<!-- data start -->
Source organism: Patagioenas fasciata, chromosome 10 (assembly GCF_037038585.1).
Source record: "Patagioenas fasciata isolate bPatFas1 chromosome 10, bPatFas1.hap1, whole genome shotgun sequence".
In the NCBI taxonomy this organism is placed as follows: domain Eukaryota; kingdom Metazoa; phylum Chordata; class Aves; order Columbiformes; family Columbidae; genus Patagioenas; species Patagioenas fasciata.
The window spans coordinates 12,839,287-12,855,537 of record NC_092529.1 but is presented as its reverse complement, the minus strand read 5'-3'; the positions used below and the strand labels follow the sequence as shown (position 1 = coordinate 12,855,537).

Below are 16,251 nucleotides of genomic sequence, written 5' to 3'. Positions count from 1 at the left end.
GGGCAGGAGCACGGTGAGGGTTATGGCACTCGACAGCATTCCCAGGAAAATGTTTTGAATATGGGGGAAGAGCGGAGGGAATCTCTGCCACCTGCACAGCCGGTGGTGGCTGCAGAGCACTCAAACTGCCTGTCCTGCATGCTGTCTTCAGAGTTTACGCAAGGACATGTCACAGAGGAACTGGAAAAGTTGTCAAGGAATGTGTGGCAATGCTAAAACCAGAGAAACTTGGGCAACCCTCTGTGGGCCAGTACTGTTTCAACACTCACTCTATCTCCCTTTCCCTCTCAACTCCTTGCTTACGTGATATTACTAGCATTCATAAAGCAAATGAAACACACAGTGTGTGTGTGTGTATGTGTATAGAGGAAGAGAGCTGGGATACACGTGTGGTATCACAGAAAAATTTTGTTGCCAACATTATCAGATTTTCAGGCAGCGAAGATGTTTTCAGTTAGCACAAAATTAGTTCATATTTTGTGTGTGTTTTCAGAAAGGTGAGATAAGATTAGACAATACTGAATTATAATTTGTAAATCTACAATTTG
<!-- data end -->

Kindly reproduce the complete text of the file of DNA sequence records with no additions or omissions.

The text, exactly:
Source organism: Patagioenas fasciata, chromosome 10 (assembly GCF_037038585.1).
Source record: "Patagioenas fasciata isolate bPatFas1 chromosome 10, bPatFas1.hap1, whole genome shotgun sequence".
In the NCBI taxonomy this organism is placed as follows: domain Eukaryota; kingdom Metazoa; phylum Chordata; class Aves; order Columbiformes; family Columbidae; genus Patagioenas; species Patagioenas fasciata.
The window spans coordinates 12,839,287-12,855,537 of record NC_092529.1 but is presented as its reverse complement, the minus strand read 5'-3'; the positions used below and the strand labels follow the sequence as shown (position 1 = coordinate 12,855,537).

Below are 16,251 nucleotides of genomic sequence, written 5' to 3'. Positions count from 1 at the left end.
GGGCAGGAGCACGGTGAGGGTTATGGCACTCGACAGCATTCCCAGGAAAATGTTTTGAATATGGGGGAAGAGCGGAGGGAATCTCTGCCACCTGCACAGCCGGTGGTGGCTGCAGAGCACTCAAACTGCCTGTCCTGCATGCTGTCTTCAGAGTTTACGCAAGGACATGTCACAGAGGAACTGGAAAAGTTGTCAAGGAATGTGTGGCAATGCTAAAACCAGAGAAACTTGGGCAACCCTCTGTGGGCCAGTACTGTTTCAACACTCACTCTATCTCCCTTTCCCTCTCAACTCCTTGCTTACGTGATATTACTAGCATTCATAAAGCAAATGAAACACACAGTGTGTGTGTGTGTATGTGTATAGAGGAAGAGAGCTGGGATACACGTGTGGTATCACAGAAAAATTTTGTTGCCAACATTATCAGATTTTCAGGCAGCGAAGATGTTTTCAGTTAGCACAAAATTAGTTCATATTTTGTGTGTGTTTTCAGAAAGGTGAGATAAGATTAGACAATACTGAATTATAATTTGTAAATCTACAATTTG